A former workers' comp regulator texted me a story out of Texas this morning. It describes the case of 73-year-old Jane Hays, who in the twilight of a long insurance career suffered major injury in a car crash while driving home from a meeting called by the same insurance company that is now denying her claim. Hays suffered multiple broken bones, including a shattered pelvic ring, and her right leg was amputated below the knee.

Hays is the Director of Employee Benefits and Risk Management for the Temple Independent School District, and she sits on the board of the Texas Political Subdivisions (TPS). TPS is a non-profit insurance carrier administering workers’ compensation benefits for local government entities. They insure the Temple Independent School District.

TPS had called the meeting that Hay's was attending. It was in a location that was not on her normal commute to and from work. She was driving home from those meetings when the accident occurred. And TPS wasted no time in issuing a denial of her claim, sending the notice on the day her leg was cut off.

They maintain it is “gray area”, and the claim “had to be denied so that the Texas Division of Workers Compensation and possibly the state courts can rule on whether TPS should pay the claim”. TPS executive director Randal Beach was quoted as saying, “I have to follow the law. I have to treat it like another claim. It doesn’t matter how much I love Jane, and I do.”

I'm very happy that everyone loves Jane, although I am sure at this point the feeling is rightfully not mutual. The issue is not special treatment for a member of the TPS Board of Directors. The issue is that this sounds like a claim that should be paid. Period. She was traveling for the benefit of her employer, in this case the company for which she serves as a director. This was not a normal commute under the Going and Coming rule that many states follow. It appears to be special travel for the benefit of the employing entity.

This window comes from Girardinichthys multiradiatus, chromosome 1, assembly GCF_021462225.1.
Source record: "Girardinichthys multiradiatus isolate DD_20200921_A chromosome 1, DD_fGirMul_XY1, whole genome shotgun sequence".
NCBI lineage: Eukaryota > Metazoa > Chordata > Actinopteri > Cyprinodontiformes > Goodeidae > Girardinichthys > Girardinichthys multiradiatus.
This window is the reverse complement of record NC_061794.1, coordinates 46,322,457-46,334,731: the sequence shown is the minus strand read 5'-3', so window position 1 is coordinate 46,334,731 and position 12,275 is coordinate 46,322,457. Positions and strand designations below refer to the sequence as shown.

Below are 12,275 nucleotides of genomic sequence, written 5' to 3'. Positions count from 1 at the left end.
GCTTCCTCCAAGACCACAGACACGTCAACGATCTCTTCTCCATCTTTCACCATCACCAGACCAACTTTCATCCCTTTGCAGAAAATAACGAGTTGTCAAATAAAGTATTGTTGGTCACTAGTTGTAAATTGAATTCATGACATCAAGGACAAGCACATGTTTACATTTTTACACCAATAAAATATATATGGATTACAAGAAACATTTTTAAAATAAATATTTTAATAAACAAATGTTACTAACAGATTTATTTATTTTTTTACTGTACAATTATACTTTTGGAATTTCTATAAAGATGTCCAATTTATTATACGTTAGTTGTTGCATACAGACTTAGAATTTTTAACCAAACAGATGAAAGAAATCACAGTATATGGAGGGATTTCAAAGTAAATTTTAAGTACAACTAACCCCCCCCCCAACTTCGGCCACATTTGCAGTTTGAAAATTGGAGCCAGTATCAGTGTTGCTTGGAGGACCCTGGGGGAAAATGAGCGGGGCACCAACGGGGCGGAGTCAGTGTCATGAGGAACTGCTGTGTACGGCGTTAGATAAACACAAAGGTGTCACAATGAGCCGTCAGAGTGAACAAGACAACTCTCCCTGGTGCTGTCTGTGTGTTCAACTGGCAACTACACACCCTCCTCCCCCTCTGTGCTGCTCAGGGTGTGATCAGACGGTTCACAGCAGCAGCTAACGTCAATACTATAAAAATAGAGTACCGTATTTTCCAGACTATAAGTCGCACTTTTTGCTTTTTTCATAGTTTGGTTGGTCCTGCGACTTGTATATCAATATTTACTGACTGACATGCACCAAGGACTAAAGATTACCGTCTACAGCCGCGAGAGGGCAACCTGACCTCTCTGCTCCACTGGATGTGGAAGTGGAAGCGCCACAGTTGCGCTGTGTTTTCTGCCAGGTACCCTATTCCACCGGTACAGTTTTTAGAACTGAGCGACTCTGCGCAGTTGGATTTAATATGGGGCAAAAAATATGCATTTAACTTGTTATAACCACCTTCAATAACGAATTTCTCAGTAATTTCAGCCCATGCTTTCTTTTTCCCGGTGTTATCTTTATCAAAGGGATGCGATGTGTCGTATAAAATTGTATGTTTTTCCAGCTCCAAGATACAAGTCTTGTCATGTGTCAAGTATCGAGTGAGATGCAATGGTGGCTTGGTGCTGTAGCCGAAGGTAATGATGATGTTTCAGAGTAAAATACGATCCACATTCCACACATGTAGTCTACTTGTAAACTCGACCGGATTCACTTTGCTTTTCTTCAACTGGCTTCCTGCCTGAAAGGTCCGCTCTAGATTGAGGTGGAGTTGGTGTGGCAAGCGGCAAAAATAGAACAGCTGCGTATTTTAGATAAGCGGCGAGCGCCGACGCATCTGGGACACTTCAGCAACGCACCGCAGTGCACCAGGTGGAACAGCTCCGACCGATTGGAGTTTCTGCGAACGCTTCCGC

They call it a gray area. I call that bullshit. But even more concerning is the comment that they need to treat this “like another claim”. Is this a glimpse of standard claims practice at the company; deny and delay, until the courts make us do otherwise? The concept makes me shudder. And we wonder where ProPublica gets stories like it does.

Here's a radical concept. Business travel is generally not exempt in comp. Pay the Goddamn claim.

I am not alone in my feeling on this case. The former regulator who sent me the article was outraged, and told me that this claim should be absolutely covered. No gray area for him. Sam McMurry, Executive Director at the Texas Self Insurance Association, posted an excellent article on LinkedIn yesterday condemning the action. The source article is appearing in LinkedIn posts elsewhere as well.

Others seem to see this as fairly black and white. It sounds like the carrier is the only one seeing gray here. And that has everyone seeing red.

So, we again find ourselves staring into the abyss of another self-inflicted wound over the handling of a claim. The fact that this injured worker is “one of our own” is irrelevant. The fact that should be concerning us on a broader scale is the potential practice of denying the obvious. This only costs us greatly in the long run, and is a blatant violation of the Grand Bargain on which the system is based.

And what of the cost of denial? Beyond litigation costs, beyond extended medical costs, beyond lengthened indemnity periods; what is the cost to the company and industry in reputation? A relatively obscure outfit now finds itself on the verge of a national story over its handling of an injured worker. An industry once again must face its greatest flaws. Trust erodes, and confidence fades further away.

I expect the courts will reinstate Ms. Hays rights in this matter, even though the delay itself will likely be damaging. For the rest of us, however, there will be no treatment forthcoming to bandage our wounds. Our reputation as an uncaring and heartless industry will be further cemented in the minds of many, aided by the potentially irresponsible actions of a few.

Is it worth the cost???

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